Downtown Brooklyn was awash in tents and stages on Sunday, with publishers, authors, and bookish types swarming the plaza like ants feasting at a picnic. Colson Whitehead walked down the sidewalk pseudo incognito with shades on, while Wallace Shawn stood by to sign copies of his new book, Essays. Thomas Sayers Ellis sat at a table talking up Tuesday; An Art Project, a handsome journal featuring poetry and photographs printed on postcards. Later on, Laura Albert jumped up to greet Mary Gaitskill before her conversation with Jonathan Lethem. The Paris Review was selling original copies of its Spring 1958 issue, the one with George Plimpton’s interview of Ernest Hemingway, and that also features the first Philip Roth story they published. “Can you believe his name isn’t even on the cover?” remarked the man tending the table. I couldn’t believe the cover price (only one dollar).
As time passes, prices change and so does technology, and along with it, publishing. At The Brooklyn Book Festival, digital publishing, the internet, and attenuated attention spans weighed heavily on the minds of many panelists. Maud Newton moderated a panel called Literature in a Digital Age, which took these topics on directly. The conversation began with New York Times book critic Dwight Garner stating his fear of “the fragmenting of the attention span.” Granta’s editor John Freeman agreed, and voiced a strong preference for reading books printed on paper. Freeman finds the difference between paper and screen as stark as the one between “having sex with a person and having sex with a piece of technology,” but added that if you don’t have one you sometimes have to resort to using the other. Freeman also remarked on how the constant influx of news updates is ill-suited to the world of literature, where writers need to focus on what they are writing, not what is timely or relevant.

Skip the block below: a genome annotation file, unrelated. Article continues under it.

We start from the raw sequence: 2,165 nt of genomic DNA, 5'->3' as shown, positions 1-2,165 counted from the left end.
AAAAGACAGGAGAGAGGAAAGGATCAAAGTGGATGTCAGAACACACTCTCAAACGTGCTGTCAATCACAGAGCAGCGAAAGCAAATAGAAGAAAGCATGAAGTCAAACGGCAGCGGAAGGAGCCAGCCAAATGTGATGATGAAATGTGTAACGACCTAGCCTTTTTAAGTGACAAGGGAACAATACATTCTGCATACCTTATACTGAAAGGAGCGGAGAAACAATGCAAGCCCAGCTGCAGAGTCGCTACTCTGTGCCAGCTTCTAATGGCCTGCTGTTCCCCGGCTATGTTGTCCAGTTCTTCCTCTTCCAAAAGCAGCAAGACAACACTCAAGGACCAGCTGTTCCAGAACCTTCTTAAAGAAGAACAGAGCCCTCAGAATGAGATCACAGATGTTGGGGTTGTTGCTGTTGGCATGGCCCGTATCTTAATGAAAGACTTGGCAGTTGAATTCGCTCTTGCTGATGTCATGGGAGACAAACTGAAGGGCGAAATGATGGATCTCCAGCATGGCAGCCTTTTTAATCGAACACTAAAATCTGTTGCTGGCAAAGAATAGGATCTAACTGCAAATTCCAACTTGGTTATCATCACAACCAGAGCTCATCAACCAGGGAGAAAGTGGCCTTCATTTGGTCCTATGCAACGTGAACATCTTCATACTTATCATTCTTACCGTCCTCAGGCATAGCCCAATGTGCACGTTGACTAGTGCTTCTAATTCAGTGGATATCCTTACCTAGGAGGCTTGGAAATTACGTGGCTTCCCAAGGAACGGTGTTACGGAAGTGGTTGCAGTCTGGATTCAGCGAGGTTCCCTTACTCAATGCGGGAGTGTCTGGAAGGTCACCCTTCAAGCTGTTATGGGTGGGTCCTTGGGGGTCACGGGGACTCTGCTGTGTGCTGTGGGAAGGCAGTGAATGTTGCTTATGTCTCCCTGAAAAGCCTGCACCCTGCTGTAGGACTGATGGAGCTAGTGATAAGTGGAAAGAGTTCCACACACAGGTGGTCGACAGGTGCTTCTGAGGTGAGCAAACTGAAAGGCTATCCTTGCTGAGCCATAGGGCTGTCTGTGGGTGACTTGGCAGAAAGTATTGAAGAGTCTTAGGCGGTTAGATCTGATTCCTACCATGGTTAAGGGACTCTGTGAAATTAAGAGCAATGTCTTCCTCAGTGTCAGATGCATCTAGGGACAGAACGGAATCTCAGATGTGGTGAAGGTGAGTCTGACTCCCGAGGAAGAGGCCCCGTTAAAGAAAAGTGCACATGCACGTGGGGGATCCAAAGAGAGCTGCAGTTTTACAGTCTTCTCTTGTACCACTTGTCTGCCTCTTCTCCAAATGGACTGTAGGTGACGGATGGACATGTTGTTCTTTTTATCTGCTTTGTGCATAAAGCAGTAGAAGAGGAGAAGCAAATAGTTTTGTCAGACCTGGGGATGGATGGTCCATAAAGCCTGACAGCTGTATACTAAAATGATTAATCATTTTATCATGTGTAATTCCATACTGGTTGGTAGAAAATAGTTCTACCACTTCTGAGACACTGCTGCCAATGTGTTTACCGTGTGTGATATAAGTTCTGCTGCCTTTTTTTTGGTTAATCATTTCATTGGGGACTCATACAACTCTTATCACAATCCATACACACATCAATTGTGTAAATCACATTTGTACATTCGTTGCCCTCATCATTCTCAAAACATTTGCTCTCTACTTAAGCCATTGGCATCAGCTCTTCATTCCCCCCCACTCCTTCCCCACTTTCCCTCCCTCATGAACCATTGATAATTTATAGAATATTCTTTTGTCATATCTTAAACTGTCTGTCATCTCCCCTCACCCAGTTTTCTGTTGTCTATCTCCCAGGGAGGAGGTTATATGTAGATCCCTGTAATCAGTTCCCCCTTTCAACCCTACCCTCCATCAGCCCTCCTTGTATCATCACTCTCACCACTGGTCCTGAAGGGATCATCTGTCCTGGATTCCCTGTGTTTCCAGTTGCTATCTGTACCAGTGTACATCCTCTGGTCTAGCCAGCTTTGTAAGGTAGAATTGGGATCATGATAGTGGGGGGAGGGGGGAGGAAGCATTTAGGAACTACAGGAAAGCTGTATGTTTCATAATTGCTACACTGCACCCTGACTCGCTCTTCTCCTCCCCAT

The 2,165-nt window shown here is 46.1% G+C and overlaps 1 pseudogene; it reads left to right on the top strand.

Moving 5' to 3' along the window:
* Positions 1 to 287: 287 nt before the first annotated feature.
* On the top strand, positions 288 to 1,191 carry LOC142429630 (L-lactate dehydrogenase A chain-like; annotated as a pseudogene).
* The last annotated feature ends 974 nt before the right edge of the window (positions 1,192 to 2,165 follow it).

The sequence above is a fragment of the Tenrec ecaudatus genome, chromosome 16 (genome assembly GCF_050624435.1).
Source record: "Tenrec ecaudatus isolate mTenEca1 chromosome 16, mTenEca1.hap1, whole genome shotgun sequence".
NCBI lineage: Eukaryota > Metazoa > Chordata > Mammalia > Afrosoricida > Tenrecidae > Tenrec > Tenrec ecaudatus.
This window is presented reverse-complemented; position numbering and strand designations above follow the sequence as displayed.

While the conversation centered on fears of how digital publishing will alter reading habits and preferences, the general Luddism transformed to optimism by the conversation’s end. There was excitement about the increased availability of books. Web sites such as The Second Pass and Open Letters Monthly, was well as Newton’s own blog, were praised for their commitment to longer, more thoughtful considerations of literature. Newton said that she rejects the label “book blogger.” Garner seemed to concur when he stated that Newton stands out for her wit and intelligence, and that he thinks of her more as a columnist, only more intimate. It was heartening to hear praise for literary sites that offer quality content and intelligent analysis of literature.